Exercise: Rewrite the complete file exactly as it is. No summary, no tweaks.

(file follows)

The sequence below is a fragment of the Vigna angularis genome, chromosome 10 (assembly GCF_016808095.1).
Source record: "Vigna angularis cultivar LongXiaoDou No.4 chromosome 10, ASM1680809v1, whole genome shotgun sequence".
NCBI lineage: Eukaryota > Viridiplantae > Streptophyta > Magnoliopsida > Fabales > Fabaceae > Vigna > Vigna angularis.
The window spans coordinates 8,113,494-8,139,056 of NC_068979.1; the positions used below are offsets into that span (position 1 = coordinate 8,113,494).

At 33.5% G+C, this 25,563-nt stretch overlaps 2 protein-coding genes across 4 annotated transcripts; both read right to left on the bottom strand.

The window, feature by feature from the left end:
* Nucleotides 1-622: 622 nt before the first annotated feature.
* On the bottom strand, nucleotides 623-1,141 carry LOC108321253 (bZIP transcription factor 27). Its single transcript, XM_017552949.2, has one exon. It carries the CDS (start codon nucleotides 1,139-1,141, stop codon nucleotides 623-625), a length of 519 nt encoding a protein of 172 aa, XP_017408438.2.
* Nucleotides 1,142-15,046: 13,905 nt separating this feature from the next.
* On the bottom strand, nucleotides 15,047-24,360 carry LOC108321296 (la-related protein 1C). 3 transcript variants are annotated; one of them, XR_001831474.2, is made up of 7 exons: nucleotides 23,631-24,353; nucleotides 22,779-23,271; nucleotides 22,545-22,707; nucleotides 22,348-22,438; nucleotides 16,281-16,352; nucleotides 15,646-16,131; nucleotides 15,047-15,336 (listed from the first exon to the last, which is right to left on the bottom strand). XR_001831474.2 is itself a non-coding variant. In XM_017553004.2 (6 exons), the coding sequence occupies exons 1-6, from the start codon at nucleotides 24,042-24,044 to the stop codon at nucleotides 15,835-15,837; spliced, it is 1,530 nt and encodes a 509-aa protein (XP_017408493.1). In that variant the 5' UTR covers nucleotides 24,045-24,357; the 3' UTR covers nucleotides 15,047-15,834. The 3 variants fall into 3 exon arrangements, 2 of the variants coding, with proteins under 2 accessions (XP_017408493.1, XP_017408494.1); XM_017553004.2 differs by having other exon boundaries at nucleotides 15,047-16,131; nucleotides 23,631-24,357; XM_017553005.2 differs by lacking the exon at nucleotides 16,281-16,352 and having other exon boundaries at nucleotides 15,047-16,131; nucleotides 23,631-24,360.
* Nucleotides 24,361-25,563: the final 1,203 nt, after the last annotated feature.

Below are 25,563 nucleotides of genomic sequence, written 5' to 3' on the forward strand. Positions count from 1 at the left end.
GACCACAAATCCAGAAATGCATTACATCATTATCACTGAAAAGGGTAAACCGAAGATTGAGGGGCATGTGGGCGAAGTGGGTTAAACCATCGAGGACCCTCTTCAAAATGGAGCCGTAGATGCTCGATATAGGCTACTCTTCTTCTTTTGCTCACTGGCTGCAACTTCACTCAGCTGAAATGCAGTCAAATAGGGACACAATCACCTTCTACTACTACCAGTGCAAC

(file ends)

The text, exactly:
The sequence below is a fragment of the Vigna angularis genome, chromosome 10 (assembly GCF_016808095.1).
Source record: "Vigna angularis cultivar LongXiaoDou No.4 chromosome 10, ASM1680809v1, whole genome shotgun sequence".
NCBI lineage: Eukaryota > Viridiplantae > Streptophyta > Magnoliopsida > Fabales > Fabaceae > Vigna > Vigna angularis.
The window spans coordinates 8,113,494-8,139,056 of NC_068979.1; the positions used below are offsets into that span (position 1 = coordinate 8,113,494).

At 33.5% G+C, this 25,563-nt stretch overlaps 2 protein-coding genes across 4 annotated transcripts; both read right to left on the bottom strand.

The window, feature by feature from the left end:
* Nucleotides 1-622: 622 nt before the first annotated feature.
* On the bottom strand, nucleotides 623-1,141 carry LOC108321253 (bZIP transcription factor 27). Its single transcript, XM_017552949.2, has one exon. It carries the CDS (start codon nucleotides 1,139-1,141, stop codon nucleotides 623-625), a length of 519 nt encoding a protein of 172 aa, XP_017408438.2.
* Nucleotides 1,142-15,046: 13,905 nt separating this feature from the next.
* On the bottom strand, nucleotides 15,047-24,360 carry LOC108321296 (la-related protein 1C). 3 transcript variants are annotated; one of them, XR_001831474.2, is made up of 7 exons: nucleotides 23,631-24,353; nucleotides 22,779-23,271; nucleotides 22,545-22,707; nucleotides 22,348-22,438; nucleotides 16,281-16,352; nucleotides 15,646-16,131; nucleotides 15,047-15,336 (listed from the first exon to the last, which is right to left on the bottom strand). XR_001831474.2 is itself a non-coding variant. In XM_017553004.2 (6 exons), the coding sequence occupies exons 1-6, from the start codon at nucleotides 24,042-24,044 to the stop codon at nucleotides 15,835-15,837; spliced, it is 1,530 nt and encodes a 509-aa protein (XP_017408493.1). In that variant the 5' UTR covers nucleotides 24,045-24,357; the 3' UTR covers nucleotides 15,047-15,834. The 3 variants fall into 3 exon arrangements, 2 of the variants coding, with proteins under 2 accessions (XP_017408493.1, XP_017408494.1); XM_017553004.2 differs by having other exon boundaries at nucleotides 15,047-16,131; nucleotides 23,631-24,357; XM_017553005.2 differs by lacking the exon at nucleotides 16,281-16,352 and having other exon boundaries at nucleotides 15,047-16,131; nucleotides 23,631-24,360.
* Nucleotides 24,361-25,563: the final 1,203 nt, after the last annotated feature.

Below are 25,563 nucleotides of genomic sequence, written 5' to 3' on the forward strand. Positions count from 1 at the left end.
GACCACAAATCCAGAAATGCATTACATCATTATCACTGAAAAGGGTAAACCGAAGATTGAGGGGCATGTGGGCGAAGTGGGTTAAACCATCGAGGACCCTCTTCAAAATGGAGCCGTAGATGCTCGATATAGGCTACTCTTCTTCTTTTGCTCACTGGCTGCAACTTCACTCAGCTGAAATGCAGTCAAATAGGGACACAATCACCTTCTACTACTACCAGTGCAAC